Literature review – Japanese History

JPS

Not without flaws, the text “The Empire of Things: Tokugawa Ieyasu’s Material Legacy and Cultural Profile” (Pitelka, Morgan 2009) successfully constructs a broad brush stroke overview of the life of Tokugawa Ieyasu and a picture of the cultural, political and social climate he lived in. The paper frames this biographical profile in the context of the historical significance we can glean from cultural and artistic artifacts, more specifically the painting “Dream Portrait of the Tōshōgu Deity” by Kanō Tan’yū.

This Biographical sketch aims to bring the reader through the complete life and times of Tokugawa Ieyasu, from traumatic childhood, being sent to a foreign clan as a hostage, through his adult life, his gain in military power, political ascension, strong stable retirement and glorification of reputation after death (Pitelka, Morgan 2009.) The text has three main foci which are linked to the three types of objects shown in the portrait by Kanō Tan’yū. The first focus is on the importance and significance of swords as gifts, presents and status symbols in Ieyasu’s life, especially early on in his training and growth as a worrier. The impact that Chinese culture, thought and literature on Ieyasu is also significant, and reflected in his extensive collection of artifacts and texts, two of which are pictured in the art work. Finally, the favorite past time of falconry, which also aided in political and social status, as well as physical and mental training is depicted in the wall print behind Ieyasu.

This paper shows a glimpse into Tokugawa Ieyasu’s life in an interesting and focused manner. The artifacts seen in the Kanō Tan’yū painting form the structure of the content, and keep the content of the paper focused on the areas of life that were most prominent in Ieyasu’s life and immortalised legacy after his death. I found the text easy to read and follow, easily empathising with the central figure. I felt what it would be like to live in Japan at that time. I was also able to see through Ieyasu’s eyes, and feel what he felt through his life. The paper cited varied and diverse sources, since Ieyasu had some “unwillingness to record personal thoughts and emotions in written form.” (Pitelka, Morgan 2009) These references enrich the experience of learning about Ieyasu and give a deeper understanding of his personal life. The frame of the paper is a painting which was commissioned after Ieyasu’s death, fulfilling the intended purpose of the author to use material culture to close the gaps of historical texts. Daily journal type entries by Ieyasu’s falconry partners show us his interest in the activities from the point of view of a contemporary of his.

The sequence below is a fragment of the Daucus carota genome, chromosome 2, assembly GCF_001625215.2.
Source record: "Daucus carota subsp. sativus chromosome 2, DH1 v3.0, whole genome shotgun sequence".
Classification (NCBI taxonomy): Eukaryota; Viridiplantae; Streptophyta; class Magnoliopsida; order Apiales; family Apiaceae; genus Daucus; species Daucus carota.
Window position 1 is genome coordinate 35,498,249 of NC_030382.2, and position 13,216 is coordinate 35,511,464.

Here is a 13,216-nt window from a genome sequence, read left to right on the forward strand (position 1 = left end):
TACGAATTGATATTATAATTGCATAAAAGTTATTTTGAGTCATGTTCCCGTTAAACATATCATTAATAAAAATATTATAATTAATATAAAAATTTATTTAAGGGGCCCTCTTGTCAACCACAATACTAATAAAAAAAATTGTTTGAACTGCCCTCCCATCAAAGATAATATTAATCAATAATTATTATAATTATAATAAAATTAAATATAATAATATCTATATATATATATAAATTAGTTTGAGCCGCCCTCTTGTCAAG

Although I enjoyed reading the text and felt that the purpose to “enrich our understanding of Ieyasu and his age,” (Pitelka, Morgan 2009) I didn’t feel that the text had a strong or convincing argument. Upon reading the conclusion, I didn’t feel I was being called to change my view or opinions on the subject matter, and though the Kanō Tan’yū painting was used as a skeleton for the paper’s structure, and it was mentioned throughout the essay, there was no final statement as to how and why cultural artifacts indeed fill in gaps that other historical text can not do. Concluding the paper, the author only talked about such paintings as solidifying the honour and status of such clans as Tokugawa and how they continue their legacy. I felt that the introduction and stated purpose was related but disjointed to the conclusion.

In conclusion, Morgan Pitelka’s paper indeed gives us a deep and focused picture of Tokugawa Ieyasu’s life and the society he lived in, showing the importance of cultural artifacts as historical aids, however, the author could have delivered a stronger message to the reader, rather than a historical narrative and could have tied the text together in the conclusion more tightly.

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